THE "Y" FACTOR

Introduction

Over 3,300 years ago, an event occurred that was so unique, so spectacular that it defies the imagination of many modern-minded individuals.

The notion of a divine being has existed for as long as mankind has walked the face of the earth. Many cultures have even created myths and legends surrounding their gods, some even relating the interaction of those gods with humankind. But those gods and myths seemed to have died with the people who created them.

Later religions, some of which have survived into the modern era, were more sophisticated. The gods of these religions were more abstract, and therefore more difficult (but not impossible) to discredit, and the myths were more "down-to-earth."

But of all the "religions" that have ever existed, only one makes the claim that God, the God of creation, came down to speak to an entire nation (Exodus 20:1; Deuteronomy 4:35) - over 3,000,000 people. And not only did this "religion" make this claim, but it also taught about 613 commandments, many of which ask people to work against their instinctual nature.

How do you sell all that to an entire nation?

True, you can always find a small group of people willing to accept almost any story. And if the perceivable benefits of such a religion appear obvious, and the intellectual and physical demands made upon the individual are few, then you can even enroll millions of others to join that religion.

But you could never get millions of people to believe a Mt. Sinai story, or to accept so many commandments that go against human nature, if there wasn’t a very, very, good reason to do so.

Yet that is the story of the Jewish people (a nation known for its intelligence), and their Torah (a.k.a., the Five Books of Moses). For millennia, the Jewish nation has accepted the account of the Torah being received directly from God at Mt. Sinai in the year 2448 from creation (1313 B.C.E.), and have fought to maintain its integrity.

Torah (literally, "laws" or "instructions") is a combination of historical accounts that describe the origins of existence and the Jewish nation, and commandments, instructions meant to guide the actions of the individual and nation in daily life. Both come to teach one thing: morality.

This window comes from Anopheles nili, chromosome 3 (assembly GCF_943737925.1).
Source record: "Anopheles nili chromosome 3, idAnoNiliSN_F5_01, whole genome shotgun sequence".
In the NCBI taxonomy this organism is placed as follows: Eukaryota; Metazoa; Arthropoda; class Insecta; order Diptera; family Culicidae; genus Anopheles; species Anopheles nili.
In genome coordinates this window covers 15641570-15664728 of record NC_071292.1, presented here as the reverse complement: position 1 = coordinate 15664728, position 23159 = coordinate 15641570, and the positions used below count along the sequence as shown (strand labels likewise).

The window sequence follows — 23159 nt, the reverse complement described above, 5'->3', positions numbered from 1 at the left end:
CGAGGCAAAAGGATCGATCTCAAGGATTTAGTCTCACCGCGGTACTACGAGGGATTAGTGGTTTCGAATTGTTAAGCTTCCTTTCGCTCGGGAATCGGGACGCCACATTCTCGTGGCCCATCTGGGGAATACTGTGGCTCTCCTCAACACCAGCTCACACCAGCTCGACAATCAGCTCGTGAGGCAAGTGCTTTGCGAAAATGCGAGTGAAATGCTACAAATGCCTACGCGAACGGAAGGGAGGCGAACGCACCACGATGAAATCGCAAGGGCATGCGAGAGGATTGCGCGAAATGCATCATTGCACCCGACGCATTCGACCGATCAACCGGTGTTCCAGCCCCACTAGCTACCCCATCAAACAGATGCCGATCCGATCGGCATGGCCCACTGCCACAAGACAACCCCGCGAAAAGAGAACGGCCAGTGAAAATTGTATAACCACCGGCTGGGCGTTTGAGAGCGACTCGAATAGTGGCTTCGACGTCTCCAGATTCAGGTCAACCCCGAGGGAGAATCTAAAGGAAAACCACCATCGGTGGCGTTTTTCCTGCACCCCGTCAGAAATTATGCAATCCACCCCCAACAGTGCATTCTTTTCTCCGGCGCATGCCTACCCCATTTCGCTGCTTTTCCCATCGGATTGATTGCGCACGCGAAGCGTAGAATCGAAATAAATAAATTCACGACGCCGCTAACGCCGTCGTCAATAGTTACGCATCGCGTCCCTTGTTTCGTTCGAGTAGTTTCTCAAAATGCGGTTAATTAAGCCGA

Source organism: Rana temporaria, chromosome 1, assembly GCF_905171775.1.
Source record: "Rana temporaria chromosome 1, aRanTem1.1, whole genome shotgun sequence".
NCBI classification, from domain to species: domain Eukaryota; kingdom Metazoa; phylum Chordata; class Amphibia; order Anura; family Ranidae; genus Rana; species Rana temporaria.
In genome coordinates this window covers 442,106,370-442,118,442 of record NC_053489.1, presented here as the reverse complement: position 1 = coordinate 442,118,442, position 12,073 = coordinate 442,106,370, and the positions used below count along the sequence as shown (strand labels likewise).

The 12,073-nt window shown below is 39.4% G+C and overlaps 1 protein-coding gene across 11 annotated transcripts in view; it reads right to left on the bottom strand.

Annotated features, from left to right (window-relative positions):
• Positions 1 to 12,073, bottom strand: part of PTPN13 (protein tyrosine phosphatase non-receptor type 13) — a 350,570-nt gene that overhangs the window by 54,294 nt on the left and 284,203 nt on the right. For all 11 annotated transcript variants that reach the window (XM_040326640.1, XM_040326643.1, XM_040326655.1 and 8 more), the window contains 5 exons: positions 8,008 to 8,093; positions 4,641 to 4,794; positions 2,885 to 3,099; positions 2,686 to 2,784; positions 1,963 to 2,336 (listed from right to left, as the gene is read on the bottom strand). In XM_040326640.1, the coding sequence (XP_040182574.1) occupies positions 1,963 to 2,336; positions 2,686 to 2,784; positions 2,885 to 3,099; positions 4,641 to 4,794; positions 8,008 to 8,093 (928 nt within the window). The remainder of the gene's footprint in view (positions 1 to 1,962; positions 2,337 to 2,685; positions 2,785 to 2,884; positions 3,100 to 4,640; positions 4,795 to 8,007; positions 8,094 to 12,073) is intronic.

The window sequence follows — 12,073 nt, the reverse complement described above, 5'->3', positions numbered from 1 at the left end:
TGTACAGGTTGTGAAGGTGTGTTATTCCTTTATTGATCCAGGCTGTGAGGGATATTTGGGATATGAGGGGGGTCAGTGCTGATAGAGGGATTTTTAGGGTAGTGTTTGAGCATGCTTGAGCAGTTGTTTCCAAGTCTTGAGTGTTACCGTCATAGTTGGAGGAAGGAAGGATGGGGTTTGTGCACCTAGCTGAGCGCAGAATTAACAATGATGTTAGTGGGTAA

Even today there remains a core group of very intelligent Jews who still believe in both the Mt. Sinai experience, and the entire Torah. And it is a belief based not upon blind faith, but upon hard-core intellectual evidence, evidence that countless others dismiss for reasons that are neither rational nor practical.

Imagine being in the midst of a discussion with a visitor from a foreign country when, in passing he states, "Your laws are meaningless, baseless, and without any relevance whatsoever!" How would you respond?

You might answer back,"I’m sorry you feel that way, but what makes you conclude that? Is it because you’ve read all of our law books and had difficulty understanding the reasons for our laws?"

What would you think if the visitor from the foreign country answered, "Actually, I’ve never read your law books. I was just stating what I think...?" You’d probably say, "How could you draw such a negative conclusion with so little information?"

Yet, how many people critical of Torah and its laws have actually read the Torah from cover to cover? How many people who have read the Torah have also read its indispensable commentaries? Given the nature of the claim Torah makes - that it is God-given - it is nothing less than astonishing that so many people so easily reject it.

But aside from the claim Torah makes, there is another reason to study Torah, and to study it well. Because of the issues Torah addresses, it is practical for anyone who wishes to live the "good life" to open the best-selling book of all time, and learn what it has to say. It is more logical for a "disbeliever" to learn Torah than it is for him not to, as The Y Factor will try to make clear.

* * * * *
In order for the reader to keep track of the information in this book, two summaries have been provided. One lists the main point of each chapter ("Summary"), and the second one is for the reader to make note of his or her own points, also according to each chapter ("Personal Summary and Notes").

With deep heartfelt gratitude, I would like to thank all the people who have made it possible for me to write and publish this book.

Hodu l’Hashem ki tov
Pinchas Winston
November 30, 1993

© by Mercava Productions

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